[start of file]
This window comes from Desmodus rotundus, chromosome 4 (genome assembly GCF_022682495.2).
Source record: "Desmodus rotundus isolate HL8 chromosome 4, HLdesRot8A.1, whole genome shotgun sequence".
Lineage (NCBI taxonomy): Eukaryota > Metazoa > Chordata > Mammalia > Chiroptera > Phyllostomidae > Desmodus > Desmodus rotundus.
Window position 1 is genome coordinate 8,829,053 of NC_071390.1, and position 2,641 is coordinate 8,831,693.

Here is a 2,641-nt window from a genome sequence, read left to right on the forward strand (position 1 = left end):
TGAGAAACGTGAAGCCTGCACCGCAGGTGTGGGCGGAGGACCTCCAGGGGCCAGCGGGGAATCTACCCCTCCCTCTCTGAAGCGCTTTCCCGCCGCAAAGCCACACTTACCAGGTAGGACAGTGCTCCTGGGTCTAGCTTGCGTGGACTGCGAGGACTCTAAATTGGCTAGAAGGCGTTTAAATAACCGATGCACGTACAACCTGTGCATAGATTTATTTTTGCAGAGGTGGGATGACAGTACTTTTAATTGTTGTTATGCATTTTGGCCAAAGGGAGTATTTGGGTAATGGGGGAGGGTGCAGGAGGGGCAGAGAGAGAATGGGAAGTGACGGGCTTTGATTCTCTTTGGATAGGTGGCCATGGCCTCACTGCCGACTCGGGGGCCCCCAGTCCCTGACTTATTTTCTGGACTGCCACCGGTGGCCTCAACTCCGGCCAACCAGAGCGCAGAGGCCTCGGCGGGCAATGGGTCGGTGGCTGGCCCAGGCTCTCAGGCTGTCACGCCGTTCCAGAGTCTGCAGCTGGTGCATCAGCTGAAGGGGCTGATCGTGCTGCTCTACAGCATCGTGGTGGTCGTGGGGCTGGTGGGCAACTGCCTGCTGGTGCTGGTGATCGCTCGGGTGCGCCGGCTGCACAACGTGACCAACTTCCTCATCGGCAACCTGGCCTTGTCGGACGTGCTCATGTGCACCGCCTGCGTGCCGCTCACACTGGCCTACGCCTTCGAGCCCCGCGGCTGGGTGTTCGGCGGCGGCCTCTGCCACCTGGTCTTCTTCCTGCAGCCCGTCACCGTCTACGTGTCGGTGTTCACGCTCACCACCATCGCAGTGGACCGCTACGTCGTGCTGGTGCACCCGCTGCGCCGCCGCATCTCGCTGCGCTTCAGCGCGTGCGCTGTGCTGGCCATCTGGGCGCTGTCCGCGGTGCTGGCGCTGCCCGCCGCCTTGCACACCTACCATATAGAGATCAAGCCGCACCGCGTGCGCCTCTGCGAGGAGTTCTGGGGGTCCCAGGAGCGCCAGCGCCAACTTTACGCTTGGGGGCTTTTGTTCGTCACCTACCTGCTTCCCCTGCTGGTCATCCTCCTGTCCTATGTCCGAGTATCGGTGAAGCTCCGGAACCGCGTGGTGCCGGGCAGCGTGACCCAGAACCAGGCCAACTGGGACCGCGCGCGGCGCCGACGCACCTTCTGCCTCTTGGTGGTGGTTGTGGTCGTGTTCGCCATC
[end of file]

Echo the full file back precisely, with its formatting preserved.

This window comes from Desmodus rotundus, chromosome 4 (genome assembly GCF_022682495.2).
Source record: "Desmodus rotundus isolate HL8 chromosome 4, HLdesRot8A.1, whole genome shotgun sequence".
Lineage (NCBI taxonomy): Eukaryota > Metazoa > Chordata > Mammalia > Chiroptera > Phyllostomidae > Desmodus > Desmodus rotundus.
Window position 1 is genome coordinate 8,829,053 of NC_071390.1, and position 2,641 is coordinate 8,831,693.

Here is a 2,641-nt window from a genome sequence, read left to right on the forward strand (position 1 = left end):
TGAGAAACGTGAAGCCTGCACCGCAGGTGTGGGCGGAGGACCTCCAGGGGCCAGCGGGGAATCTACCCCTCCCTCTCTGAAGCGCTTTCCCGCCGCAAAGCCACACTTACCAGGTAGGACAGTGCTCCTGGGTCTAGCTTGCGTGGACTGCGAGGACTCTAAATTGGCTAGAAGGCGTTTAAATAACCGATGCACGTACAACCTGTGCATAGATTTATTTTTGCAGAGGTGGGATGACAGTACTTTTAATTGTTGTTATGCATTTTGGCCAAAGGGAGTATTTGGGTAATGGGGGAGGGTGCAGGAGGGGCAGAGAGAGAATGGGAAGTGACGGGCTTTGATTCTCTTTGGATAGGTGGCCATGGCCTCACTGCCGACTCGGGGGCCCCCAGTCCCTGACTTATTTTCTGGACTGCCACCGGTGGCCTCAACTCCGGCCAACCAGAGCGCAGAGGCCTCGGCGGGCAATGGGTCGGTGGCTGGCCCAGGCTCTCAGGCTGTCACGCCGTTCCAGAGTCTGCAGCTGGTGCATCAGCTGAAGGGGCTGATCGTGCTGCTCTACAGCATCGTGGTGGTCGTGGGGCTGGTGGGCAACTGCCTGCTGGTGCTGGTGATCGCTCGGGTGCGCCGGCTGCACAACGTGACCAACTTCCTCATCGGCAACCTGGCCTTGTCGGACGTGCTCATGTGCACCGCCTGCGTGCCGCTCACACTGGCCTACGCCTTCGAGCCCCGCGGCTGGGTGTTCGGCGGCGGCCTCTGCCACCTGGTCTTCTTCCTGCAGCCCGTCACCGTCTACGTGTCGGTGTTCACGCTCACCACCATCGCAGTGGACCGCTACGTCGTGCTGGTGCACCCGCTGCGCCGCCGCATCTCGCTGCGCTTCAGCGCGTGCGCTGTGCTGGCCATCTGGGCGCTGTCCGCGGTGCTGGCGCTGCCCGCCGCCTTGCACACCTACCATATAGAGATCAAGCCGCACCGCGTGCGCCTCTGCGAGGAGTTCTGGGGGTCCCAGGAGCGCCAGCGCCAACTTTACGCTTGGGGGCTTTTGTTCGTCACCTACCTGCTTCCCCTGCTGGTCATCCTCCTGTCCTATGTCCGAGTATCGGTGAAGCTCCGGAACCGCGTGGTGCCGGGCAGCGTGACCCAGAACCAGGCCAACTGGGACCGCGCGCGGCGCCGACGCACCTTCTGCCTCTTGGTGGTGGTTGTGGTCGTGTTCGCCATC